Ford’s new electrified F-150 Lightning is so exciting that the company received over 45,000 pre-orders within the first 48 hours. Popularity hasn’t slowed down, either, and Ford recently confirmed that it had closed the pre-order system after receiving nearly 200,000 orders.
Essentially, the F-150 Lightning is so popular that now you can’t have one, orders are closed, and potential buyers could be waiting nearly three years to receive their truck.
Earlier this year, Ford announced the F-150 Lightning, an electric version of its best-selling truck capable of over 300-miles per charge and a starting price under $40k. Obviously, that garnered a lot of attention to the point that they’ve received more orders than they’ll be able to fill and had to disable pre-orders on the official Ford website.
While interest in electric trucks is undoubtedly good news for the U.S. auto industry, Ford could be in a bit of a pinch production-wise. Previously, Ford suggested that it only plans to produce around 15,000 F-150 Lightning trucks in 2022, about 55,000 in 2023, and hopefully over 80,000 in 2024. Unfortunately, that means that they won’t finish the first wave of pre-orders even in three years.
“We have a dedicated team right now just doing one thing: finding a way to double our capacity by finding batteries, whatever it takes, to double our capacity of Lightning," Ford CEO Jim Farley tells @JimCramer. https://t.co/tvYQLzCVBD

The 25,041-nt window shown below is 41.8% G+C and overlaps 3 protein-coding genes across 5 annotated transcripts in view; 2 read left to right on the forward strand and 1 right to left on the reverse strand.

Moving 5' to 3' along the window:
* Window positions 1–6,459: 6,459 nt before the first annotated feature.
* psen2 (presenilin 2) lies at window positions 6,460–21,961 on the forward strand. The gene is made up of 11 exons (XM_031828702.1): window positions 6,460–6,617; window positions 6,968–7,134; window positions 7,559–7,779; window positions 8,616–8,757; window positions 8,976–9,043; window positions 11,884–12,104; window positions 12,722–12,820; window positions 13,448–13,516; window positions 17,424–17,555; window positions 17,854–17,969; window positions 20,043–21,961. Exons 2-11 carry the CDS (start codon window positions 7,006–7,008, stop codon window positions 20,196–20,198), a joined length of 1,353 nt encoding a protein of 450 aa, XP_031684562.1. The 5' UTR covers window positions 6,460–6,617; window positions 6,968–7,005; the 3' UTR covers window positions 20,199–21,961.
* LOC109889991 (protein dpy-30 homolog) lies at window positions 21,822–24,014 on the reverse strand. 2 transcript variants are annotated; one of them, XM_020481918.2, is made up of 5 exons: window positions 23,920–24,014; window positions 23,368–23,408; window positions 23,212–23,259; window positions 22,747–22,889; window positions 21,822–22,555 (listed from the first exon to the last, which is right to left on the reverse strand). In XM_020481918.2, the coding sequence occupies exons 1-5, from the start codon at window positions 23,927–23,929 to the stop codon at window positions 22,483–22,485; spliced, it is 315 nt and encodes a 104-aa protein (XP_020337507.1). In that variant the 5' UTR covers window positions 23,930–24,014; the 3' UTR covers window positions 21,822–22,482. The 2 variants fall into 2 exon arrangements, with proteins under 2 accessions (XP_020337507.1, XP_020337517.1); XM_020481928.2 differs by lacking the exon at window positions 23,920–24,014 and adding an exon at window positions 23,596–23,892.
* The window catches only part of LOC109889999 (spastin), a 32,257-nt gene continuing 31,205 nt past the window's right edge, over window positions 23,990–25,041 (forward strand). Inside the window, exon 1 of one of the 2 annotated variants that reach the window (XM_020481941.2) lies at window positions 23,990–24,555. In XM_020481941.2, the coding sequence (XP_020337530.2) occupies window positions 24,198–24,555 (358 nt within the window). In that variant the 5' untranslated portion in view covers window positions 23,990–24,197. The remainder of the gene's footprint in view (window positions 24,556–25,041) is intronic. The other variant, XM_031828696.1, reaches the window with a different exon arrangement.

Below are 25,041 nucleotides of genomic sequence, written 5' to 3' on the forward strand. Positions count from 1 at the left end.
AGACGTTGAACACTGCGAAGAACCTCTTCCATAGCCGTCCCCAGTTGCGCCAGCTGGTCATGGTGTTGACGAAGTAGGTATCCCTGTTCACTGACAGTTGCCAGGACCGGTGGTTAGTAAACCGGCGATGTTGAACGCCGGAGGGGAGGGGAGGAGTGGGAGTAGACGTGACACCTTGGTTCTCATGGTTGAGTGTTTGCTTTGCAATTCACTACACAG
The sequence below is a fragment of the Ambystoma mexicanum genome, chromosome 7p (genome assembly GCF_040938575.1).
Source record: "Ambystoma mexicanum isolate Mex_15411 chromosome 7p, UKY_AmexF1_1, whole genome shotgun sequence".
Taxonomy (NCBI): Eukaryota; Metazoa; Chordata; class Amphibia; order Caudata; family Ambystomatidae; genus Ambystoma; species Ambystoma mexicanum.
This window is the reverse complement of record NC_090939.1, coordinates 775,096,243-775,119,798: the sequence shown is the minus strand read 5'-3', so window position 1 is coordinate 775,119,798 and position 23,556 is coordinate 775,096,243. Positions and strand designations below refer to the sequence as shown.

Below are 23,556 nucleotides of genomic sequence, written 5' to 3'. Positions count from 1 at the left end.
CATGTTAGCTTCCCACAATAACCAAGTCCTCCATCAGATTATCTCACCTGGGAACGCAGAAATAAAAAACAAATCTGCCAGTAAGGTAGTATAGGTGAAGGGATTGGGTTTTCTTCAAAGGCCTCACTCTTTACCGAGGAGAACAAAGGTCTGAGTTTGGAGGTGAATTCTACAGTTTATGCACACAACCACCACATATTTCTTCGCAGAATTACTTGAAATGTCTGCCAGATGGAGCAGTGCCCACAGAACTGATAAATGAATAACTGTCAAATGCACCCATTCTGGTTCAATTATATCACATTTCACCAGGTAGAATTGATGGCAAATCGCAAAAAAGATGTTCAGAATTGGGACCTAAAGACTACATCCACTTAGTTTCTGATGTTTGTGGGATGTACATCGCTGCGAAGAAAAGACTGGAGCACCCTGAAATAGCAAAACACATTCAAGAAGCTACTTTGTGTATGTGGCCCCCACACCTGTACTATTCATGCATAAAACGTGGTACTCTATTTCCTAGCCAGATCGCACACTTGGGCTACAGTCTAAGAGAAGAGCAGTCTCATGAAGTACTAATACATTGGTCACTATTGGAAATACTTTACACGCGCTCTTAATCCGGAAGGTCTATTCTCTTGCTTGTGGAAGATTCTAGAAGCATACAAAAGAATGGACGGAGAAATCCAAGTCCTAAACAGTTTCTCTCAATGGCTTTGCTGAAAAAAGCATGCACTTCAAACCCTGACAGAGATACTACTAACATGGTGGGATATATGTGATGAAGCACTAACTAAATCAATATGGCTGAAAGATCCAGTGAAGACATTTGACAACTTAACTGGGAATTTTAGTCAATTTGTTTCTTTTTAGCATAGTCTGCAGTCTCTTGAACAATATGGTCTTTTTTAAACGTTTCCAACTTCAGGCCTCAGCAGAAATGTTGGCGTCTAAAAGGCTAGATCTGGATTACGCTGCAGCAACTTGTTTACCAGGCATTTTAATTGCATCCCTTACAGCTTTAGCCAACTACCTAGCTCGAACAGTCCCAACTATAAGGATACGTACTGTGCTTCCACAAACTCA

— Mad Money On CNBC (@MadMoneyOnCNBC) December 8, 2021
It’s worth noting that Ford is very aware of the situation, according to Reuters, and plans to double its production in 2025 to over 160,000 vehicles, which will help ease supply and demand for what will likely be the 2nd generation Ford F-150 Lightning. Plus, per the tweet above, Ford CEO Jim Cramer has an entire team dedicated to ramping up production.
It sounds like Ford will open the order banks sometime in early 2022 as production kicks off, allowing reservation holders to customize and order their vehicles. If there’s a silver lining, it’s that Ford only required a $100 deposit per reservation, and as things move along, many potential buyers could cancel an order and allow others to get the truck.
As things sit right now, the first 2-3 years’ worth of production will go to reservations, meaning anyone that didn’t order one likely won’t have an easy time getting an F-150 Lightning anytime soon.